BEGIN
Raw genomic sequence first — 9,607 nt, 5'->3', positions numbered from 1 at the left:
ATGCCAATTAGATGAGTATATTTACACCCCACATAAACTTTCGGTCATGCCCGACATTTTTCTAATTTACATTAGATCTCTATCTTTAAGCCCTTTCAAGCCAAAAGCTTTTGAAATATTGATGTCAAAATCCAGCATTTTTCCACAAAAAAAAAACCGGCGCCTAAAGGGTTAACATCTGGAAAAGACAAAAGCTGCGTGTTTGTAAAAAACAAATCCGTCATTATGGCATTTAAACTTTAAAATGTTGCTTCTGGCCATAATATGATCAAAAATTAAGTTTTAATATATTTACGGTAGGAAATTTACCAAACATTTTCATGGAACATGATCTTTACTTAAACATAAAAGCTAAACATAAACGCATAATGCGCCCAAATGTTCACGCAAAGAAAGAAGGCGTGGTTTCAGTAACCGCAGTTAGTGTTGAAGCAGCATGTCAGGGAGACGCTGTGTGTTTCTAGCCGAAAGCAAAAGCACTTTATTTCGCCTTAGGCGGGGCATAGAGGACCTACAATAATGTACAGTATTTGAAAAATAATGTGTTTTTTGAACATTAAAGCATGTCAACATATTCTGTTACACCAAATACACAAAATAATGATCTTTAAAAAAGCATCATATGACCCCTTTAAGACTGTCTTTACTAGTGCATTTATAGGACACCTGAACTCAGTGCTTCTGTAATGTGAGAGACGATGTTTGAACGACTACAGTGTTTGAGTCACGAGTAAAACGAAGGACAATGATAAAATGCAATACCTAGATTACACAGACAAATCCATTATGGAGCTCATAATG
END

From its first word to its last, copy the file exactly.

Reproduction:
Raw genomic sequence first — 9,607 nt, 5'->3', positions numbered from 1 at the left:
ATGCCAATTAGATGAGTATATTTACACCCCACATAAACTTTCGGTCATGCCCGACATTTTTCTAATTTACATTAGATCTCTATCTTTAAGCCCTTTCAAGCCAAAAGCTTTTGAAATATTGATGTCAAAATCCAGCATTTTTCCACAAAAAAAAAACCGGCGCCTAAAGGGTTAACATCTGGAAAAGACAAAAGCTGCGTGTTTGTAAAAAACAAATCCGTCATTATGGCATTTAAACTTTAAAATGTTGCTTCTGGCCATAATATGATCAAAAATTAAGTTTTAATATATTTACGGTAGGAAATTTACCAAACATTTTCATGGAACATGATCTTTACTTAAACATAAAAGCTAAACATAAACGCATAATGCGCCCAAATGTTCACGCAAAGAAAGAAGGCGTGGTTTCAGTAACCGCAGTTAGTGTTGAAGCAGCATGTCAGGGAGACGCTGTGTGTTTCTAGCCGAAAGCAAAAGCACTTTATTTCGCCTTAGGCGGGGCATAGAGGACCTACAATAATGTACAGTATTTGAAAAATAATGTGTTTTTTGAACATTAAAGCATGTCAACATATTCTGTTACACCAAATACACAAAATAATGATCTTTAAAAAAGCATCATATGACCCCTTTAAGACTGTCTTTACTAGTGCATTTATAGGACACCTGAACTCAGTGCTTCTGTAATGTGAGAGACGATGTTTGAACGACTACAGTGTTTGAGTCACGAGTAAAACGAAGGACAATGATAAAATGCAATACCTAGATTACACAGACAAATCCATTATGGAGCTCATAATG